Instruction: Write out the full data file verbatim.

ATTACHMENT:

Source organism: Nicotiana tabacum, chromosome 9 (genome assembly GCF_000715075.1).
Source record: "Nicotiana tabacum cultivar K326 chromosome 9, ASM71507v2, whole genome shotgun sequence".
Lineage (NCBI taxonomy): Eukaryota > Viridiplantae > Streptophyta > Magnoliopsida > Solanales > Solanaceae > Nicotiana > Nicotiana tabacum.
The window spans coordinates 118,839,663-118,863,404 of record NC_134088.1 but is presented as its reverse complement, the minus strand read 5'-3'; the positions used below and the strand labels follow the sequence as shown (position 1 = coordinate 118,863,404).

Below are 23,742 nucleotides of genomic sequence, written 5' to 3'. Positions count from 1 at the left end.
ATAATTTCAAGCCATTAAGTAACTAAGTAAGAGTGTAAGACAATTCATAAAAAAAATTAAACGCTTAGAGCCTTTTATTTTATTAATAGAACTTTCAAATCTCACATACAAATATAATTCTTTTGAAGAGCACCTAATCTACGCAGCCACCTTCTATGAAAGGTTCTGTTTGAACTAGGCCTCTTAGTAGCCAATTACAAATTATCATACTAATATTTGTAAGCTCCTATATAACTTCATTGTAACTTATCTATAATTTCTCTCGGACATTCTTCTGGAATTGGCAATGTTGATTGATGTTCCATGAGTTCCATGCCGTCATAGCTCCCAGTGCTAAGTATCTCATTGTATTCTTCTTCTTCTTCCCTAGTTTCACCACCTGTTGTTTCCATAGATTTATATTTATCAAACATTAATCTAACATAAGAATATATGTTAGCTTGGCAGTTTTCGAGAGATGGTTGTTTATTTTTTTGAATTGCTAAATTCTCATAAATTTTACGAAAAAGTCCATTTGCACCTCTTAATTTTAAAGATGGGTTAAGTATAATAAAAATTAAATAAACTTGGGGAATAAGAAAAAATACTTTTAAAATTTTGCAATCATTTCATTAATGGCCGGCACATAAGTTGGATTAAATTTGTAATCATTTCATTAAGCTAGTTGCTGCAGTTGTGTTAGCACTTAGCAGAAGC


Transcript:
Source organism: Nicotiana tabacum, chromosome 9 (genome assembly GCF_000715075.1).
Source record: "Nicotiana tabacum cultivar K326 chromosome 9, ASM71507v2, whole genome shotgun sequence".
Lineage (NCBI taxonomy): Eukaryota > Viridiplantae > Streptophyta > Magnoliopsida > Solanales > Solanaceae > Nicotiana > Nicotiana tabacum.
The window spans coordinates 118,839,663-118,863,404 of record NC_134088.1 but is presented as its reverse complement, the minus strand read 5'-3'; the positions used below and the strand labels follow the sequence as shown (position 1 = coordinate 118,863,404).

Below are 23,742 nucleotides of genomic sequence, written 5' to 3'. Positions count from 1 at the left end.
ATAATTTCAAGCCATTAAGTAACTAAGTAAGAGTGTAAGACAATTCATAAAAAAAATTAAACGCTTAGAGCCTTTTATTTTATTAATAGAACTTTCAAATCTCACATACAAATATAATTCTTTTGAAGAGCACCTAATCTACGCAGCCACCTTCTATGAAAGGTTCTGTTTGAACTAGGCCTCTTAGTAGCCAATTACAAATTATCATACTAATATTTGTAAGCTCCTATATAACTTCATTGTAACTTATCTATAATTTCTCTCGGACATTCTTCTGGAATTGGCAATGTTGATTGATGTTCCATGAGTTCCATGCCGTCATAGCTCCCAGTGCTAAGTATCTCATTGTATTCTTCTTCTTCTTCCCTAGTTTCACCACCTGTTGTTTCCATAGATTTATATTTATCAAACATTAATCTAACATAAGAATATATGTTAGCTTGGCAGTTTTCGAGAGATGGTTGTTTATTTTTTTGAATTGCTAAATTCTCATAAATTTTACGAAAAAGTCCATTTGCACCTCTTAATTTTAAAGATGGGTTAAGTATAATAAAAATTAAATAAACTTGGGGAATAAGAAAAAATACTTTTAAAATTTTGCAATCATTTCATTAATGGCCGGCACATAAGTTGGATTAAATTTGTAATCATTTCATTAAGCTAGTTGCTGCAGTTGTGTTAGCACTTAGCAGAAGC